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Charles King (1920 - 1994)

 

Pioneering Contributions

Charles King was a major figure in practice and policy development for hard-to-reach adolescents.  He translated his perspectives into locally and nationally effective mental health activism through his various administrative and organizational roles over the years.  He served the community of troubled adolescent boys for 30 years.

 

Career Highlights

King was director of the West Side School Day Treatment Program, a school for troubled adolescents sponsored by the Jewish Board of Guardians from 1974 until his retirement in 1989.  Prior to that, he was the executive director of the Wiltwyck School for Boys in Yorktown Heights, New York.  He held this position from 1959 to 1967.

 

King was the executive director of Haryou-Act, an agency carrying out anti-poverty activities in Harlem, from 1967 to 1968.  He was also a major contributor to the formation of the Harlem Neighborhood Association.  From 1968 to 1974, King worked for Lincoln Hospital in the Bronx, Metropolitan Hospital in Manhattan, the New York State Drug Addiction Control Commission and the New York State Division for Youth.

 

Biographic Data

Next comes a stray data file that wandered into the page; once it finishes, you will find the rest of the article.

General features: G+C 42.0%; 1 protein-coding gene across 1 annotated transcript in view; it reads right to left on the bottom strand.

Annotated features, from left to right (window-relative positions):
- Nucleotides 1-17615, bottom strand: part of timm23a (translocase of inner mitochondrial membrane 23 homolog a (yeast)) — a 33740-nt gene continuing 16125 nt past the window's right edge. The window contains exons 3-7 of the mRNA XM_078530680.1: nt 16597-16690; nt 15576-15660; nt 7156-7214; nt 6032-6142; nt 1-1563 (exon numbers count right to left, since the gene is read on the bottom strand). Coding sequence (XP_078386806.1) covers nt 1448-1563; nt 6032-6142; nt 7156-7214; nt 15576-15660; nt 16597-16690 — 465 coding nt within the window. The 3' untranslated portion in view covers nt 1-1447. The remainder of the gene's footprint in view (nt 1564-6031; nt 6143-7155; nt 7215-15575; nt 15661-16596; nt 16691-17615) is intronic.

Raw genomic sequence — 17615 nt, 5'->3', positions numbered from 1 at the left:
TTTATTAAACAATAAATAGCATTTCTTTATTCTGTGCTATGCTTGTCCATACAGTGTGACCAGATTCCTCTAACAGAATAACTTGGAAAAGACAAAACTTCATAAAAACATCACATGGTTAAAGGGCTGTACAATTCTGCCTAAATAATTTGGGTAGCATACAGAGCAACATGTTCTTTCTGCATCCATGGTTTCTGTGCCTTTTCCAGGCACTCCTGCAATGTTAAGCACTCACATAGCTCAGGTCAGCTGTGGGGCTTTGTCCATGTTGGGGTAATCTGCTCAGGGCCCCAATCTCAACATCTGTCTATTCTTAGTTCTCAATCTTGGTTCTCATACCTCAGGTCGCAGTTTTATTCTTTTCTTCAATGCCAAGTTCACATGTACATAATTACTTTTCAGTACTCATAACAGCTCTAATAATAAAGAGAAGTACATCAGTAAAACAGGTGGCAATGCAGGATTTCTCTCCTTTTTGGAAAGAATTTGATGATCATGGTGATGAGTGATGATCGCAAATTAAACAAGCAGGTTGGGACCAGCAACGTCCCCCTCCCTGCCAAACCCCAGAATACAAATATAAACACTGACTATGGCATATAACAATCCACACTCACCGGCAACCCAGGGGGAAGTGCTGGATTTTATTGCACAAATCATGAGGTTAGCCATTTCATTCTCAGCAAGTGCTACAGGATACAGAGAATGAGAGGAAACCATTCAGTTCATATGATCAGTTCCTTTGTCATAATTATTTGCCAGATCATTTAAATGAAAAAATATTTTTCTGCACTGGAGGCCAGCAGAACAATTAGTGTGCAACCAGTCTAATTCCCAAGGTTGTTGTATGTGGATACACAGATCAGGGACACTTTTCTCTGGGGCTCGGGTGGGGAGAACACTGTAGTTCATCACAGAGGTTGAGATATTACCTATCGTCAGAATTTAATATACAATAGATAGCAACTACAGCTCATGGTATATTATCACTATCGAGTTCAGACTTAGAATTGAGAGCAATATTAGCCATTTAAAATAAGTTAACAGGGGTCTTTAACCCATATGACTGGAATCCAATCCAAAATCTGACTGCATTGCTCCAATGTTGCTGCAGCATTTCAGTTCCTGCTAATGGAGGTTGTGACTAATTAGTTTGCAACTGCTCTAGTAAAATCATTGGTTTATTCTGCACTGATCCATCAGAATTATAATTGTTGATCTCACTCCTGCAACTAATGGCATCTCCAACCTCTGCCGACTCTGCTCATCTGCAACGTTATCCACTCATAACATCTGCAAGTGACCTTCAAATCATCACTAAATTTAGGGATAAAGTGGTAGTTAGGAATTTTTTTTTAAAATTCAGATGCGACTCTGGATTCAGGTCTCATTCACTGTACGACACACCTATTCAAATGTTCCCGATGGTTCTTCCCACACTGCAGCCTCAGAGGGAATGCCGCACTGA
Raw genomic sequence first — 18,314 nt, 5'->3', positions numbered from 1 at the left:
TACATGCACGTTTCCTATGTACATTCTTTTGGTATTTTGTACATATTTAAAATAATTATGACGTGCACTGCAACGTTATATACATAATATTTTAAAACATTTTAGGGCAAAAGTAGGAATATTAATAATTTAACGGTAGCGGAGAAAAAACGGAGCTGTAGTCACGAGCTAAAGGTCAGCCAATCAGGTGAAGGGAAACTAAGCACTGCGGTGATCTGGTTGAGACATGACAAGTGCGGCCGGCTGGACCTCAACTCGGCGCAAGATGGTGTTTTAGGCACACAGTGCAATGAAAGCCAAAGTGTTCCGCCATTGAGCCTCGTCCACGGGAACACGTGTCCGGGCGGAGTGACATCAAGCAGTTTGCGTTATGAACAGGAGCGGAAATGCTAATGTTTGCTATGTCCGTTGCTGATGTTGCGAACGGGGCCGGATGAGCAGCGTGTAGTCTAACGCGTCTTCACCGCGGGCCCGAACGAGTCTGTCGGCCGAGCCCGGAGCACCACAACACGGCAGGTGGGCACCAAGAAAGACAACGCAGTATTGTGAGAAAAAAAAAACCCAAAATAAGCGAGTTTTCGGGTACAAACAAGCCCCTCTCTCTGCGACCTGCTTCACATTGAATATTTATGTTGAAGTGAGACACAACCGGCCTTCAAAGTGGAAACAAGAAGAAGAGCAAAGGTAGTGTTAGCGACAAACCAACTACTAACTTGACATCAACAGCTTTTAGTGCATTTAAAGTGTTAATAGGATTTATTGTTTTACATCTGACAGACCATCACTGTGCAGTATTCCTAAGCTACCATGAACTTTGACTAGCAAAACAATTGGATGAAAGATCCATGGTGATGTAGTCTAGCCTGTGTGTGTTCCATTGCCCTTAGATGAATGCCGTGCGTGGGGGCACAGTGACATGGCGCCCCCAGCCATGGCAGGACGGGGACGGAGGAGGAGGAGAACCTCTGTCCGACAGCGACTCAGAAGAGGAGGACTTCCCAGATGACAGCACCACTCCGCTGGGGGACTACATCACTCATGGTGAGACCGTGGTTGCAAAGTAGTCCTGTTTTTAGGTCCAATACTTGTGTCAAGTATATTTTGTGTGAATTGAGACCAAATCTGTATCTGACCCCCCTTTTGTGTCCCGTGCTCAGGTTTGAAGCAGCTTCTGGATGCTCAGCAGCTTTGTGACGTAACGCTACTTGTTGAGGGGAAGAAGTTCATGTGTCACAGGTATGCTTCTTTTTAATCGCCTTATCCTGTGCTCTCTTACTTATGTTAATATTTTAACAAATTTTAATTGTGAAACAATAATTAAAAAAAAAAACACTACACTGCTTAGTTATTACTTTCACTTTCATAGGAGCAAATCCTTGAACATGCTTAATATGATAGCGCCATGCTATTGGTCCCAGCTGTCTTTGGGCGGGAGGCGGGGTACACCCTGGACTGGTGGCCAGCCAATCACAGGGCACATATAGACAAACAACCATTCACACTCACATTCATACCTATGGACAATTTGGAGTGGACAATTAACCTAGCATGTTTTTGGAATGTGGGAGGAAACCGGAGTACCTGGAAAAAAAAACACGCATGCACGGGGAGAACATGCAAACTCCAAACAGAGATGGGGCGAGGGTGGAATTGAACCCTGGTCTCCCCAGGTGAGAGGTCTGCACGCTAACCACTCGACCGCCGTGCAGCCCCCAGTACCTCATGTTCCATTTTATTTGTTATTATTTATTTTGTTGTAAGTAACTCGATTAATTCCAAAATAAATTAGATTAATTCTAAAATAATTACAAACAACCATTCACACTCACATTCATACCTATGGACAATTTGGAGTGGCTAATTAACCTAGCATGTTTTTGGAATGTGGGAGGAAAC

Charles King was a graduate of Columbia University New School of Social Work in 1951.  He received his Bachelor’s degree from Hampton Institute in Virginia in1941.

 

King also served as an infantryman in Italy during World War II.

 

Significant Achievements and Awards

1972-1973: President of the American Orthopsychiatric Association

1970-1972: President of the New York City chapter of N.A.S.W.

 

King was also president of Columbia’s Alumni Association from 1960 to 1961.

 

Significant Publications

King, C.H. (1975). The EGO and the integration of violence in homicidal youth. American Journal of Orthopsychiatry, 45(1), 134-145. 

 

Minuchin, S., Auerswald, E., King, C.H., & Rabinowitz, C. (1964). The study and treatment of families that produce multiple acting-out boys. American Journal of Orthopsychiatry, 34(1), 125-133.

Sources

NY Times

 

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